[3]The conflict is described in Megillat Ta'anit (Noam edition, pp. 59-63, 174-179, and it is cited in the discussion in Menachot 65a-b: "The Boethusians said: 'Shavuot is [celebrated] on the day after Shabbat [i.e., Sunday].' Rabban Yochanan ben Zakkai contended with them, saying: 'Fools; from where do you deduce this?' And none of them was able to answer him, except for one old man who began prattling before him, saying: 'Moshe our teacher loved Israel, and he knew that Shavuot was only one day, so he fixed it on the day after Shabbat so that the Jewish People could enjoy two days [of festivity].' He [Rabban Yochanan ben Zakkai] then quoted them this verse: 'It is a journey of eleven days from Chorev by way of Mount Se'ir to Kadesh Barne'a' (Devarim 1:2): If Moshe loved the Jewish people,  why did he keep them in the wilderness for forty years?" This anecdote presents the Sadducees in an ironic light, for the simple answer to Rabbi Yochanan ben Zakkai's question should have been that that is the plain meaning of the text.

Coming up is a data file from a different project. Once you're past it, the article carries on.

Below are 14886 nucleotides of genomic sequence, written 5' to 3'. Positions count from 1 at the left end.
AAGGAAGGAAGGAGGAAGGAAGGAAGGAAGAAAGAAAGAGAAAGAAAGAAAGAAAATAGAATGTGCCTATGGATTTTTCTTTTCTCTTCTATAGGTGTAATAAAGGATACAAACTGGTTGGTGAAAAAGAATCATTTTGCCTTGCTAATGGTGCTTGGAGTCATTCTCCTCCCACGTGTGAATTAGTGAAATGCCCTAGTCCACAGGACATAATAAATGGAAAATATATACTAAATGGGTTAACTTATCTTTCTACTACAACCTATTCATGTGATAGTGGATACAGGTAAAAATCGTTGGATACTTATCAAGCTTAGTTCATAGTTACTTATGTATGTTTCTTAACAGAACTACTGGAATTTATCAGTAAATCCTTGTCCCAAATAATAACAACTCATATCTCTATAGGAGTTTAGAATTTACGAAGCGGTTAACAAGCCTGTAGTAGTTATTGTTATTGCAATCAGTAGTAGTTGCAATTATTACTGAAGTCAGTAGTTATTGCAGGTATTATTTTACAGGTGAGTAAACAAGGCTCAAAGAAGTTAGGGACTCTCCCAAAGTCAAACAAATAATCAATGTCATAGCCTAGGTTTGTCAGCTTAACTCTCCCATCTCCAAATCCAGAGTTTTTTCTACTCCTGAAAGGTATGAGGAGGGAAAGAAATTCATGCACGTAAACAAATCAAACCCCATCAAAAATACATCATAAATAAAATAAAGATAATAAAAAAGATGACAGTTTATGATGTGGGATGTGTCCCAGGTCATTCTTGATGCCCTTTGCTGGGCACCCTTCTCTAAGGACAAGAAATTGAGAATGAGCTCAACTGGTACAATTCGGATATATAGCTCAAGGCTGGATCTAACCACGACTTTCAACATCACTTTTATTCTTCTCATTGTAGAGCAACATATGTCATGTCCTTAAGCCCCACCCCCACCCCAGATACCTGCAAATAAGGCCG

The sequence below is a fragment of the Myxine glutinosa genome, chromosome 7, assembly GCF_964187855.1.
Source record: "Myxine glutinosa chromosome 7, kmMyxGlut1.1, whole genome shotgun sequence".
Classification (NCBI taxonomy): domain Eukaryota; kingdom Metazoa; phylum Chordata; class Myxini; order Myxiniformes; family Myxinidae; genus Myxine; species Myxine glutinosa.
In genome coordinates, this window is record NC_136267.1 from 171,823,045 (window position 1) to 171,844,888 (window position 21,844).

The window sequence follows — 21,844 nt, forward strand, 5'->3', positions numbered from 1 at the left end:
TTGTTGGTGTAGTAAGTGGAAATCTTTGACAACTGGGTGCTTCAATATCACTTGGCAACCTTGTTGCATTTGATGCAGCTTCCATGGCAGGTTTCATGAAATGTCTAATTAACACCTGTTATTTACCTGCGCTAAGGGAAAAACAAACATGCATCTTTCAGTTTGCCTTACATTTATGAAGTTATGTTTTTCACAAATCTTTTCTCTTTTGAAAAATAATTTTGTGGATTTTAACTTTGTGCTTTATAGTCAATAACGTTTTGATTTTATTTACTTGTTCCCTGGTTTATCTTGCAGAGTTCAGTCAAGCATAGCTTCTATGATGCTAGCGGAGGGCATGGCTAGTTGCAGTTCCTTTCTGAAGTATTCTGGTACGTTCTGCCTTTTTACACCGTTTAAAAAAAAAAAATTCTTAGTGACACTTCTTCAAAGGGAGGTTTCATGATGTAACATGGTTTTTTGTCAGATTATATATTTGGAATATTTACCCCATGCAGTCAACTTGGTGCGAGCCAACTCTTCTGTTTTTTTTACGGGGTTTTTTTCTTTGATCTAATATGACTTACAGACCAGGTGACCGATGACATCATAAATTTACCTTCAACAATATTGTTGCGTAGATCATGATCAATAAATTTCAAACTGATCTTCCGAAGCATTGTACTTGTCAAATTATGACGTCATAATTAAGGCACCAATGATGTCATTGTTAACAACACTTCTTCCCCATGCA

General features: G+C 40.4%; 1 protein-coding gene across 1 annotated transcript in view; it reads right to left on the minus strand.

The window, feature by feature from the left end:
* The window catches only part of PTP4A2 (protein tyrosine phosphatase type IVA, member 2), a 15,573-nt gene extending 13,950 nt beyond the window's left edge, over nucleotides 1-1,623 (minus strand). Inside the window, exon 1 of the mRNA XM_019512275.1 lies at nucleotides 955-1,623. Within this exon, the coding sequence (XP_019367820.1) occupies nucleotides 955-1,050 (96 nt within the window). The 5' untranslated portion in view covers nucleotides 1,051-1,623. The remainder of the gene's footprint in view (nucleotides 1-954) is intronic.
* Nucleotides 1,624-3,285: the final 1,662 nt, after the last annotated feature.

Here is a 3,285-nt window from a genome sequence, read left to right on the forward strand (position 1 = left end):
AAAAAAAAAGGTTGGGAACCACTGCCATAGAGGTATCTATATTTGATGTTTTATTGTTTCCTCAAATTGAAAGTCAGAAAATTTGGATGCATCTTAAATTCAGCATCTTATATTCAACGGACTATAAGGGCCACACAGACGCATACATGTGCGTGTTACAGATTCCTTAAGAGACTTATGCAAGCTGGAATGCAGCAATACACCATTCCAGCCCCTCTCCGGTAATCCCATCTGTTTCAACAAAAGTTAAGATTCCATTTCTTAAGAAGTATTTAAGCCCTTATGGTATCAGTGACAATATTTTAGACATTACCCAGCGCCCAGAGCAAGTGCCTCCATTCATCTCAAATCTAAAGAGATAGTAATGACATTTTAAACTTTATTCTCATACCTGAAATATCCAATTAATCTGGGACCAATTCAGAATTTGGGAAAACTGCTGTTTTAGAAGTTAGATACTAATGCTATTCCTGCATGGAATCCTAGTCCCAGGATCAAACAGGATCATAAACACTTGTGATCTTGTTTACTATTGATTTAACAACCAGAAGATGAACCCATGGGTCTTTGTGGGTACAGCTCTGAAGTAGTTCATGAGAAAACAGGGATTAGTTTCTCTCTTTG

[4]A festival is sometimes referred to as "shabbaton," but even this appellation is used only with reference to the festivals in the month of Tishrei (the "day of sounding of the shofar" [Rosh ha-Shana], Yom Kippur [the only day that is referred to as "Shabbat shabbaton"], Sukkot, and Shemini Atzeret. See Vayikra 23:24, 32, 39); it is never used with reference to Pesach.

[5] The question is discussed at length and in detail by Rabbi David Zvi Hoffmann in his Perush le-Sefer Vayikra, vol. II, Jerusalem 5719, pp. 113-151. For a different direction see Rabbi Y. Bin-Nun, "Chametz u-Matza be-Pesach, be-Shavuot u-ve-Korbanot ha-Lechem," Megadim 13, 5751, pp. 32-37.